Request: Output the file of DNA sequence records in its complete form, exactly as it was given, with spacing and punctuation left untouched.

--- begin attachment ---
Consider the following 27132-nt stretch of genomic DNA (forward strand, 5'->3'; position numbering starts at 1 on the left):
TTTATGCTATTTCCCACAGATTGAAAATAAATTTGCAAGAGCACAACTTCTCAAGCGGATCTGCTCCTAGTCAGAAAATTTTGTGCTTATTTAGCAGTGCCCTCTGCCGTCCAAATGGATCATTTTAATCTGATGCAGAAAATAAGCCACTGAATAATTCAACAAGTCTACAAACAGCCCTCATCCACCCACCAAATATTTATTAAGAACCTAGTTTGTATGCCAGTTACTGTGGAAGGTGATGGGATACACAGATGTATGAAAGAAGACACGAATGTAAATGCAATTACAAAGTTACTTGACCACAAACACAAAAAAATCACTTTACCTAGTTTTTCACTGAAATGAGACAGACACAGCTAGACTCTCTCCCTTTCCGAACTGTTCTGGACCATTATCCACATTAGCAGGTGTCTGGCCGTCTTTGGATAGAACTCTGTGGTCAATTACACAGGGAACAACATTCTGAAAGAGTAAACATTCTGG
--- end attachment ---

Consider the following 27132-nt stretch of genomic DNA (forward strand, 5'->3'; position numbering starts at 1 on the left):
TTTATGCTATTTCCCACAGATTGAAAATAAATTTGCAAGAGCACAACTTCTCAAGCGGATCTGCTCCTAGTCAGAAAATTTTGTGCTTATTTAGCAGTGCCCTCTGCCGTCCAAATGGATCATTTTAATCTGATGCAGAAAATAAGCCACTGAATAATTCAACAAGTCTACAAACAGCCCTCATCCACCCACCAAATATTTATTAAGAACCTAGTTTGTATGCCAGTTACTGTGGAAGGTGATGGGATACACAGATGTATGAAAGAAGACACGAATGTAAATGCAATTACAAAGTTACTTGACCACAAACACAAAAAAATCACTTTACCTAGTTTTTCACTGAAATGAGACAGACACAGCTAGACTCTCTCCCTTTCCGAACTGTTCTGGACCATTATCCACATTAGCAGGTGTCTGGCCGTCTTTGGATAGAACTCTGTGGTCAATTACACAGGGAACAACATTCTGAAAGAGTAAACATTCTGG